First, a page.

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In some sectors, $100 million in venture capital would be enough for a startup to make some serious progress. Twitter’s funding at this point reaches only into the double-digit millions. But for V-Vehicle — a startup that just came out of stealth mode yesterday with plans […]

In some sectors, $100 million in venture capital would be enough for a startup to make some serious progress. Twitter’s funding at this point reaches only into the double-digit millions. But for V-Vehicle — a startup that just came out of stealth mode yesterday with plans to retool a factory in Louisiana to build high-efficiency, gas-powered vehicles — the $100 million invested so far by venture capital firm Kleiner Perkins, oil magnate T. Boone Pickens and others is only the beginning.

While the state of Louisiana has already committed $67 million for the project, as well as “work force training” worth more than $12 million, according to Louisiana’s News Star, V-Vehicle ultimately aims to raise some $400-$500 million through both equity and loans, including at least $263 million in federal loans.

That won’t be easy. Raising funds for manufacturing and commercialization has been a sticking point for other auto startups. The highest-profile example may be Tesla Motors. Last fall, the San Carlos, Calif.-based electric car startup planned to raise $250 million in new financing — including private financing and a loan guarantee from the Department of Energy –  to build an assembly plant for its Model S sedan in San Jose, Calif. Private financing didn’t pan out, and Tesla now hopes to retool an existing facility in Southern California, relying entirely on the DOE loan program (which favors projects on brownfields) for $250 million in financing. At this point, Tesla is still waiting to get final word from the DOE before going ahead with the Model S plans.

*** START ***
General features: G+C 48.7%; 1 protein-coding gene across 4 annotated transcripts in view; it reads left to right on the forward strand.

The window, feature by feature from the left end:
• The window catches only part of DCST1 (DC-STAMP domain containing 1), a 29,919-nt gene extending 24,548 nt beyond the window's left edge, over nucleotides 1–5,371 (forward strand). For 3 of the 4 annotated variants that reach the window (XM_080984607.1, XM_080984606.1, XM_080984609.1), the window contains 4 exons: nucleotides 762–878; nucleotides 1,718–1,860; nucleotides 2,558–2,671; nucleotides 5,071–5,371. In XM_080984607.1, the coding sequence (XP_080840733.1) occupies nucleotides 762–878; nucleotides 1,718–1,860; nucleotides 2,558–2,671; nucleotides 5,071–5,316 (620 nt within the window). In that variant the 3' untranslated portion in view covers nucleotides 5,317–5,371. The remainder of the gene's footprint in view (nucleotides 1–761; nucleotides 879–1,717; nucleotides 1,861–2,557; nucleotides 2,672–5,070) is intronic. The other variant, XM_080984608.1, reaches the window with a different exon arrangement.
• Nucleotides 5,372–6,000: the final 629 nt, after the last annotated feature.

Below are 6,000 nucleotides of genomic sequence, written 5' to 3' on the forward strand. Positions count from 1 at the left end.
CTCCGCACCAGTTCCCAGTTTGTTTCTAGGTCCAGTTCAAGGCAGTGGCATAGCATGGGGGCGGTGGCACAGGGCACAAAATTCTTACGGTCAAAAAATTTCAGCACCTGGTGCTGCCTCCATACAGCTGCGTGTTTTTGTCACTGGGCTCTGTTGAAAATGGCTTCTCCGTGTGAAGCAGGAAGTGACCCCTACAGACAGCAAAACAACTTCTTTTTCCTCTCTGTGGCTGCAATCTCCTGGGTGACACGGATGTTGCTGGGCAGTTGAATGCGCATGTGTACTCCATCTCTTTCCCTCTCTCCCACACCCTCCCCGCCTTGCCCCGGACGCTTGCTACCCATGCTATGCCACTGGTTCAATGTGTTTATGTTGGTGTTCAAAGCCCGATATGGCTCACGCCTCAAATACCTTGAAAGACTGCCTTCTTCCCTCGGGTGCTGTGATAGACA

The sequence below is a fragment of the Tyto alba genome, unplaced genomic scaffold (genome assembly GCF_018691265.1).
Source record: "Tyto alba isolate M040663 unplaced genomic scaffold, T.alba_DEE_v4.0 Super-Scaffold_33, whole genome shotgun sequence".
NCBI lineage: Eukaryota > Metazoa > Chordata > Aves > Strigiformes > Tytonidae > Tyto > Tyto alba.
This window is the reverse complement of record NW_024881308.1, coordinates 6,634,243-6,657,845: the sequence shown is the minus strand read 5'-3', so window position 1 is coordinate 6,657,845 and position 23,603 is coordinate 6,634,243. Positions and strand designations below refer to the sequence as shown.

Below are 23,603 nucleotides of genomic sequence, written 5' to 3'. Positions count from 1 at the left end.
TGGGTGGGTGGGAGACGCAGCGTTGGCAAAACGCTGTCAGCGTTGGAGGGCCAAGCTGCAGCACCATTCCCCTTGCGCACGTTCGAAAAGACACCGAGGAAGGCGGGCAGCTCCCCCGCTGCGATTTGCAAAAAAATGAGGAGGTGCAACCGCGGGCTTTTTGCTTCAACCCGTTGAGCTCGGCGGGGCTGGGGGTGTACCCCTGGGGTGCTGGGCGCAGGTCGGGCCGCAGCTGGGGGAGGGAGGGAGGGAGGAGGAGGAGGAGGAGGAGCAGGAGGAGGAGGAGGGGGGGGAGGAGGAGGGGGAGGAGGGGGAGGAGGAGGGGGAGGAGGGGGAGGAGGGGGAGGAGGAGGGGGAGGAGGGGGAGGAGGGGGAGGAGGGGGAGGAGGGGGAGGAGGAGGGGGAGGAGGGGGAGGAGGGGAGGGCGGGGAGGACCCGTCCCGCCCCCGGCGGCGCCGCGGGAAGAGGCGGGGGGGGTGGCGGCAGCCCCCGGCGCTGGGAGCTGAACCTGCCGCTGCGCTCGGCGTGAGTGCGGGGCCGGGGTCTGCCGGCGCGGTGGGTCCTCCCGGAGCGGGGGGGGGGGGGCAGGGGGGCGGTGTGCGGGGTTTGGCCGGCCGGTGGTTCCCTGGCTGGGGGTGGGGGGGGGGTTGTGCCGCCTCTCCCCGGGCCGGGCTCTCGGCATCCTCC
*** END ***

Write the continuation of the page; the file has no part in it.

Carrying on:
Outside the U.S., Norway’s Think, which aims to make electric two-seater cars, has also been delayed by financing troubles at the manufacturing stage. The company got low-volume production up and running last October, but had to shut it down before the end of the year as it teetered on the brink of bankruptcy. After securing a bridge loan from investors earlier this year, it has taken until this week for Think to come close to a deal with new and existing investors, as well as the suppliers to which it’s indebted, in order to resume production.

It’s too early to dig into the strengths and weaknesses of V-Vehicle’s technology or business model — the startup is keeping mum on those details. But it’s also early to bank on funding coming through anytime soon from the DOE’s long-delayed Advanced Technology Vehicles Manufacturing program, which has dozens of applicants still waiting to find out if they’ll be receiving funds.

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